Professional sport is a tough path to pursue in a financial city like Hong Kong. Couple that with the hardships faced by ethnic minority citizens,
the common notion may be to sacrifice one’s dreams in favour of earning a living. However, through their drive, determination and love for the game, these individuals are pursuing their passion in cricket against all odds. Find out more in this series, showcasing the journey of these Cricket Hong Kong players and coaches, their pride in representing their nation and their hopes for the future.
Ehsan Khan is currently a player in the Hong Kong men’s national team as well as a local coach who has developed many key players. Born and raised in Pakistan, Khan started his career playing List A cricket for Rawalpindi before moving to Hong Kong in 2012 as a player/coach for Diasqua Little Sai Wan Cricket Club. He eventually made his way into the national team in 2016 and has represented Hong Kong in all formats since then. The 36-year-old is currently one of the best bowlers in associate cricket, being famously known for getting the wickets of MS Dhoni, Babar Azam, and Rohit Sharma during the 2018 Asia Cup, among many other accolades.
When did you start playing cricket?
I first started playing cricket with the leather (hard) ball in 1998. I started my training at the Siddique E Akbar Memorial Cricket Club where current Pakistani cricketers Shadab Khan and Mohammad Nawaz also trained. We played together under Sajjad Ahmed who helped us a lot in developing our skills. At that time, one of the Hong Kong players asked me to come to the city with the aim of representing Hong Kong in the future. I came here in 2012 as a coach cum player and qualified for the national team within four years.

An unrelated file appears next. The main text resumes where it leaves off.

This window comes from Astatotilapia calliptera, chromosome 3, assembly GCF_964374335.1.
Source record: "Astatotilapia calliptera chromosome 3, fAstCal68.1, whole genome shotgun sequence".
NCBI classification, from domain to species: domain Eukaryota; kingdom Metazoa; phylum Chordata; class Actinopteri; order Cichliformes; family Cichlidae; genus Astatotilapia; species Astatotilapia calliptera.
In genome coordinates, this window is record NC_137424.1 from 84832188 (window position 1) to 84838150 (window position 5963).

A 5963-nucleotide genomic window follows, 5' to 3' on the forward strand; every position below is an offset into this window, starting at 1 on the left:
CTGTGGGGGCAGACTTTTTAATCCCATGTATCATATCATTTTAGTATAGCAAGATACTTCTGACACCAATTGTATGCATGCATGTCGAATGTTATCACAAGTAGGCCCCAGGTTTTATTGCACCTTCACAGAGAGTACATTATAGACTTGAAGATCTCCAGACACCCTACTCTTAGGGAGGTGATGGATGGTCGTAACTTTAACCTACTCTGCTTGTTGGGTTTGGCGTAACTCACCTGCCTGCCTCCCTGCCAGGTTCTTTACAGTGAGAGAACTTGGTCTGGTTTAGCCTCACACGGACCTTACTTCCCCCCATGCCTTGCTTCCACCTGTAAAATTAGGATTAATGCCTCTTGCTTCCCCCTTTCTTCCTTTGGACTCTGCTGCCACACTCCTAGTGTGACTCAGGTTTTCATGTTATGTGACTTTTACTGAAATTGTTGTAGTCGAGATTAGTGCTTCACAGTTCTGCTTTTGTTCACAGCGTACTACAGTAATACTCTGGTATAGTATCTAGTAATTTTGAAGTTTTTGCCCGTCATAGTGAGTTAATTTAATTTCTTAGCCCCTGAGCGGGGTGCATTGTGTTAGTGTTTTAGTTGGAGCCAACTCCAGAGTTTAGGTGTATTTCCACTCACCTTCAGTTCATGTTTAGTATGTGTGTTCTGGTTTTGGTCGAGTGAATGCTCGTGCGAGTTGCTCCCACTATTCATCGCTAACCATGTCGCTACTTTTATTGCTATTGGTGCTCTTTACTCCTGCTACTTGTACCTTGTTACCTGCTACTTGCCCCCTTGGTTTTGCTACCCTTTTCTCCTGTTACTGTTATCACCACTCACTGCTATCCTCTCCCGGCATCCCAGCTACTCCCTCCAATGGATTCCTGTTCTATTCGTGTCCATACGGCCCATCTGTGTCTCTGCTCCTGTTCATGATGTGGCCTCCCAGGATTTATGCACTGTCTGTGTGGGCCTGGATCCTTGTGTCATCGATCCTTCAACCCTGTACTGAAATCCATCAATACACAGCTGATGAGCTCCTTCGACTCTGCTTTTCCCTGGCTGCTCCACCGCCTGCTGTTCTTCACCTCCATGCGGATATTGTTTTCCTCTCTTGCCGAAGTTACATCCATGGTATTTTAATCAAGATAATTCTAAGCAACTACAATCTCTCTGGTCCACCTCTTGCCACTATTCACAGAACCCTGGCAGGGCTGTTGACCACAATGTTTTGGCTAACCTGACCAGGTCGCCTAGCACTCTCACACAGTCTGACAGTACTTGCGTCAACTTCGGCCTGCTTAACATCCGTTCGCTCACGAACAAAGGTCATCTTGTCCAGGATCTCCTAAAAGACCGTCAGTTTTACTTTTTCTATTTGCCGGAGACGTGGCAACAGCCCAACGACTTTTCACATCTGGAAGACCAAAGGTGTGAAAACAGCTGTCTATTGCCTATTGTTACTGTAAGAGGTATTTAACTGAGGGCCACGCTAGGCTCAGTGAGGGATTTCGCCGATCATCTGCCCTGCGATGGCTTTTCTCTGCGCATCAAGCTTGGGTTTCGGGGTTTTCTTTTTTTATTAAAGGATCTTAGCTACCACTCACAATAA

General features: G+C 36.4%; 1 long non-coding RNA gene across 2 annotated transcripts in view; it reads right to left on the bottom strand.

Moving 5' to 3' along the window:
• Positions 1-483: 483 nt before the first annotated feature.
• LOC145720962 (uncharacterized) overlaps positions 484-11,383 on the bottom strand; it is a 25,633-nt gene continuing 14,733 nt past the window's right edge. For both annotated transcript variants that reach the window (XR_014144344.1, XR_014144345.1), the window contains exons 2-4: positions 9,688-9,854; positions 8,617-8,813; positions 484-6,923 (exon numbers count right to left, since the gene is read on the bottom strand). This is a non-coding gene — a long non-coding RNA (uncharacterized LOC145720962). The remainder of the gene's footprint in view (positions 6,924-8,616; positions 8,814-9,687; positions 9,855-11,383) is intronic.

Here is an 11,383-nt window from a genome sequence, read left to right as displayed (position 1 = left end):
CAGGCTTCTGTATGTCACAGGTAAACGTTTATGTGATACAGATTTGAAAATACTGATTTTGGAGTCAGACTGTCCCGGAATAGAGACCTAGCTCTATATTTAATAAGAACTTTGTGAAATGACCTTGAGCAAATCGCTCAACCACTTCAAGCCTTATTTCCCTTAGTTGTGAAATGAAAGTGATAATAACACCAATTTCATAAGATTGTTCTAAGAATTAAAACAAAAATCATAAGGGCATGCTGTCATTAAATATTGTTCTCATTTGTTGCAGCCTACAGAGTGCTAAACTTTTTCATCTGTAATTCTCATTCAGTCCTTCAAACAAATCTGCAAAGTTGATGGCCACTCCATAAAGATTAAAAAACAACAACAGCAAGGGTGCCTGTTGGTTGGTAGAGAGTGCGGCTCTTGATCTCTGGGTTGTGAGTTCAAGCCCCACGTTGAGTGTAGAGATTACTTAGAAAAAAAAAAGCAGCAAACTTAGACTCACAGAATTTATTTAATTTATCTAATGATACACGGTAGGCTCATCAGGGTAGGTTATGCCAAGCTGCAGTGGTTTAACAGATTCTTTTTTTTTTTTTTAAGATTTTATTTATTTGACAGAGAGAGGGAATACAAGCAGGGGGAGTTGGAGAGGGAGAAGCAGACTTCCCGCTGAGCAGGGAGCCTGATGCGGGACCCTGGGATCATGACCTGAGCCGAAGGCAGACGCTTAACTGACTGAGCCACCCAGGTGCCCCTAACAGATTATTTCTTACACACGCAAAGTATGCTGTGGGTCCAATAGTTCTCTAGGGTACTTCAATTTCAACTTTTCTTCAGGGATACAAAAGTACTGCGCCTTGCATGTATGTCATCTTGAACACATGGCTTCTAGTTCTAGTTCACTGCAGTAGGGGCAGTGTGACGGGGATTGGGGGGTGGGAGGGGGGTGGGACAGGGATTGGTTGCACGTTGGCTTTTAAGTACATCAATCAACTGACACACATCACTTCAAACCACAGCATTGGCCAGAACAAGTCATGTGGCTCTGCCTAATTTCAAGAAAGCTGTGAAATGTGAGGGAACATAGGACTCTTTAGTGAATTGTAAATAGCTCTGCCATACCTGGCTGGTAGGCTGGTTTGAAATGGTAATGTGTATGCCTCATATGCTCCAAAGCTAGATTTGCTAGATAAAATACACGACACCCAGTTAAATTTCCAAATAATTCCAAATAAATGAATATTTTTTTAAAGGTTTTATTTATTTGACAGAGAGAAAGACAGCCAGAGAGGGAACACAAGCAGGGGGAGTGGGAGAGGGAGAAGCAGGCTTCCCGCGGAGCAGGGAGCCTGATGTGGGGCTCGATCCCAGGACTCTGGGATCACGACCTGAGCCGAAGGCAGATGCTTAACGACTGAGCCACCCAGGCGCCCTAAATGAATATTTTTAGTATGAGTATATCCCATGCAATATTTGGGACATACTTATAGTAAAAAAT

What does it mean for you to represent Hong Kong?
When I came here, there was only one thing on my mind that one day, I will play international cricket for Hong Kong. All my friends and coaches know how hard I trained every day to make a career in cricket. All through these hard training days, I kept on thinking that I want to play cricket. I play cricket for Hong Kong and I am proud of that. I am proud to be an international player.
What are the challenges that one faces while making a career in cricket in Hong Kong? How did you overcome those?
Hong Kong is an expensive place. If you don’t have money, you can’t even buy equipment. Playing cricket here is tough and there are many challenges that you face at every stage. Despite all that, I made sure that I focused on my game and did whatever was required to support my family, such as taking up extra coaching jobs. You need to find a way to get yourself and others through hard times.
Having played cricket for over 20 years, how do you keep yourself mentally and physically fit?
As a player, I know it’s all about fitness and mental strength. You can get physically fit by doing extra work at the gym. However, you have to be mentally strong and understand each situation. You should know about your strengths and weaknesses and that of your team members. You should be able to motivate your teammates and back them at all times. If someday you are not able to perform well individually, support your team members and get the best out of them.